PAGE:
Jets select Ole Miss WR Elijah Moore with No. 34 pick in 2021 NFL Draft

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Alex Smith
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Ole Miss Rebels wide receiver Elijah Moore running with ball
Ole Miss Rebels wide receiver Elijah Moore running with ball

The Jets selected Ole Miss WR Elijah Moore with the 34th pick in the 2021 NFL Draft.

After going offense with both of their two first-round picks in Zach Wilson and Alijah Vera-Tucker, the Jets once again stuck on that side of the ball in Round Two, taking the 5-foot-9, 178-pound Moore.

A former four-star recruit out of high school, Moore had 86 catches for 1,193 yards and eight touchdowns in 2020. He could likely step in right away as the starting slot receiver for Gang Green.

As of now, the Jets do not currently have another Day Two pick, as they traded away their two third-round choices to move up in the first-round and select Vera-Tucker with the 14th pick.

Ralph's Reaction

If there was one lesson the Jets had to learn from the Sam Darnold Era, it was this one: You have to surround a young quarterback with talent.

And so far in this draft, that’s clearly what they’re trying to do.

On Day 2 of the NFL Draft, with the second pick of the second round, the Jets took Ole Miss receiver Elijah Moore, a first-round talent who has the potential to be a dynamic slot receiver in the NFL. He’s only 5-9, 178, but he’s built sold and he’s tough and he’s got 4.3 speed, with the moves that will make him tough to tackle going over the middle.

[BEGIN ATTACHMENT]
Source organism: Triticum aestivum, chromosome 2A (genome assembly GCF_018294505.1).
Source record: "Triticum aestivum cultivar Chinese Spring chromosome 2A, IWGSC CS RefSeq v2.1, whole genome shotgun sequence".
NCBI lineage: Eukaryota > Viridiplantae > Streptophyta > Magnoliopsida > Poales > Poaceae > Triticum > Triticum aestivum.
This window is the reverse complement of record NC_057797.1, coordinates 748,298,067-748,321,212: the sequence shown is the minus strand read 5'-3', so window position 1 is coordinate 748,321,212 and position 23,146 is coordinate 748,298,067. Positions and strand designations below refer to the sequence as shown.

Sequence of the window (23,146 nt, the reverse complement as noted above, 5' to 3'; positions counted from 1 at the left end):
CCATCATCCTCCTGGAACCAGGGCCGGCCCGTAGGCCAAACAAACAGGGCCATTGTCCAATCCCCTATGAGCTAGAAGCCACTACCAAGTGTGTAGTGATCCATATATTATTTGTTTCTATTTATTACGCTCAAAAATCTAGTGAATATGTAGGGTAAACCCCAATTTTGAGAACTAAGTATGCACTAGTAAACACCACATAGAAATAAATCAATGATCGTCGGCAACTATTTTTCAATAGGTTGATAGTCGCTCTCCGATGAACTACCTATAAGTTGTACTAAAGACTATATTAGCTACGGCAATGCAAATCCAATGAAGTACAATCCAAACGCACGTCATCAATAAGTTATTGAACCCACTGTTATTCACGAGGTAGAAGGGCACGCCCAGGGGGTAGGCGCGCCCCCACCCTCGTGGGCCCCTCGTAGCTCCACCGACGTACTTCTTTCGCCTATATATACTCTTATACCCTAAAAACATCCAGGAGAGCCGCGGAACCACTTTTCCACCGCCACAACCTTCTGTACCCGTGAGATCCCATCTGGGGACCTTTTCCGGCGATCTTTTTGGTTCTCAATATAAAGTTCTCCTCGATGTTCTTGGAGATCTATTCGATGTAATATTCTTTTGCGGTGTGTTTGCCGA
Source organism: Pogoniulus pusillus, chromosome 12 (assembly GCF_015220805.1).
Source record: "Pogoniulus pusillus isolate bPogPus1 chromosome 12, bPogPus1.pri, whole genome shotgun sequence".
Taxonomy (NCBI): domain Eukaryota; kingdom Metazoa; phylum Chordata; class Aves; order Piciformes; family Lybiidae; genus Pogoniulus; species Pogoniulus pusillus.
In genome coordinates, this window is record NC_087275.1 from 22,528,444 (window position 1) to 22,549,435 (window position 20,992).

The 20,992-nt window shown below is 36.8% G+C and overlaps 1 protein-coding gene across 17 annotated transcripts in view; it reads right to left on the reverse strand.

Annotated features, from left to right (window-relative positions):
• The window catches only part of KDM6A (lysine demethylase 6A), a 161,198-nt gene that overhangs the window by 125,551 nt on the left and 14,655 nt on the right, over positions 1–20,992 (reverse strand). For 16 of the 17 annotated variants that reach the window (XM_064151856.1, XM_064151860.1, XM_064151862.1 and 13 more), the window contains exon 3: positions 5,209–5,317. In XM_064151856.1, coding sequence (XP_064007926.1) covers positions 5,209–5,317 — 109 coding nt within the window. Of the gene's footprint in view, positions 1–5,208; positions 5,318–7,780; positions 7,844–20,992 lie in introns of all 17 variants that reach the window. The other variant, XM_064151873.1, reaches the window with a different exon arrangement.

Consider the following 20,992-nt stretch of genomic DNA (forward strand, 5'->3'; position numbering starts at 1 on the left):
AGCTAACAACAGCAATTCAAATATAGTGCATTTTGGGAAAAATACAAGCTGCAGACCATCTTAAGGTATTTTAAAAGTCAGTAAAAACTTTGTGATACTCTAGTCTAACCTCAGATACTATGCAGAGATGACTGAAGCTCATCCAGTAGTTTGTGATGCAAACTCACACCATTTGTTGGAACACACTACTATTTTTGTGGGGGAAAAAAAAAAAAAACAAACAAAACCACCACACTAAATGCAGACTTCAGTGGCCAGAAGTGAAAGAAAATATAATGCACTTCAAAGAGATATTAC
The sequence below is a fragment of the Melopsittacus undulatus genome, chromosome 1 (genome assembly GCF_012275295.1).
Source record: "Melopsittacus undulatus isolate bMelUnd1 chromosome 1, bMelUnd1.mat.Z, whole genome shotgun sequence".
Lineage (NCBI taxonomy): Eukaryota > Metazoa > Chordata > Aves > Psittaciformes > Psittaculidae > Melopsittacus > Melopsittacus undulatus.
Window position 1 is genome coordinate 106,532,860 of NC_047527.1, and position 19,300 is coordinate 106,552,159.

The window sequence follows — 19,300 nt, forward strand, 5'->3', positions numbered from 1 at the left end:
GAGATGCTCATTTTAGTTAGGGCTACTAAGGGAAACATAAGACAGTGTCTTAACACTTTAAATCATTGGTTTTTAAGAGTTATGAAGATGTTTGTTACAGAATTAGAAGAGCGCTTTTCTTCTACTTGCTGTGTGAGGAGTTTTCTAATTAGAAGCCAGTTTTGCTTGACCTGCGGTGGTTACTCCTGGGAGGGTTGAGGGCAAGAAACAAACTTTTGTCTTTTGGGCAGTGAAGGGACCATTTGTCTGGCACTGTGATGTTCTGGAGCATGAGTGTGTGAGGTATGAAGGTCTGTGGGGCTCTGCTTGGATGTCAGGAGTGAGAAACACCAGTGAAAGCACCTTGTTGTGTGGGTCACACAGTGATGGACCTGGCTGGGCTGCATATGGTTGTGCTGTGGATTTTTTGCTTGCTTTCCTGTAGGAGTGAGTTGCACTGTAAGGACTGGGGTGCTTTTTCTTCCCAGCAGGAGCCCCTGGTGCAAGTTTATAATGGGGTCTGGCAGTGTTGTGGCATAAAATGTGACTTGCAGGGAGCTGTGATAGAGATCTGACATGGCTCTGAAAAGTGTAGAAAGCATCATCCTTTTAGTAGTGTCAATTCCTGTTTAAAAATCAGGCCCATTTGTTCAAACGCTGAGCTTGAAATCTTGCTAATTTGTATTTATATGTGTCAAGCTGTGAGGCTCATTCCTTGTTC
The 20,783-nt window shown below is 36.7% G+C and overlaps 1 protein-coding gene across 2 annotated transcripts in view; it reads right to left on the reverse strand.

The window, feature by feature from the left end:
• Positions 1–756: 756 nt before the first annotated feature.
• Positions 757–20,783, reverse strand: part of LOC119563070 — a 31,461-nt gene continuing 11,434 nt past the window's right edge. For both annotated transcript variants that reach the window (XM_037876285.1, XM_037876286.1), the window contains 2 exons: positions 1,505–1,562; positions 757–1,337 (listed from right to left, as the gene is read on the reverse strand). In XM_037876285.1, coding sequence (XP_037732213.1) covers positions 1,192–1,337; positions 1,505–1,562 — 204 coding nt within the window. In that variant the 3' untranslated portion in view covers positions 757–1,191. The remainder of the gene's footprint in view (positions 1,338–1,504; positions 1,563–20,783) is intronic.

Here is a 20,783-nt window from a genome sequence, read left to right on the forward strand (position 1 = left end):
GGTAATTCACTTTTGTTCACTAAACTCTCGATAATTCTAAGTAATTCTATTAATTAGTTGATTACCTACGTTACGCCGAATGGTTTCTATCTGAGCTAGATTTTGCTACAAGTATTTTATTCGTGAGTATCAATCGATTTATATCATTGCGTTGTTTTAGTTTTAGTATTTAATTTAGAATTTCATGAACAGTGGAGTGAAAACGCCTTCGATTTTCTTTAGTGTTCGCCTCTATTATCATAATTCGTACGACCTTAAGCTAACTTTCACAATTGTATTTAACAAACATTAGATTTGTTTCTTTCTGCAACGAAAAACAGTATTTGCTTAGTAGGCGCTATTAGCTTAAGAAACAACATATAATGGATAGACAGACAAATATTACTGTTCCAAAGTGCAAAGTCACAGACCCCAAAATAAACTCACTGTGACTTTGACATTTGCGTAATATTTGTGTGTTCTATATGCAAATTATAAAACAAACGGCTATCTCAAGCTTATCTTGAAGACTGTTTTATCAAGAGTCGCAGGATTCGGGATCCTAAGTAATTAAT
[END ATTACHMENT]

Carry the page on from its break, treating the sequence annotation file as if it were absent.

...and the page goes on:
And look at the Jets’ once-dismal receiving corps now: They have free-agent signees Corey Davis and Keelan Cole, last year’s second-round pick Denzel Mims, and veteran slot receiver Jamison Crowder already. Now Moore joins the mix as a dangerous weapon who can do a lot of different things. Offensive coordinator Mike LaFleur can get creative in the way he uses him, just like they did in San Francisco with Deebo Samuel.

Eventually Moore will be the replacement in the slot for Crowder. But for now he adds explosiveness and depth to a receiving corps deeper than the Jets have had in years. It’s certainly deeper and better than anything they had in the Darnold Era.

In other words: Lesson learned.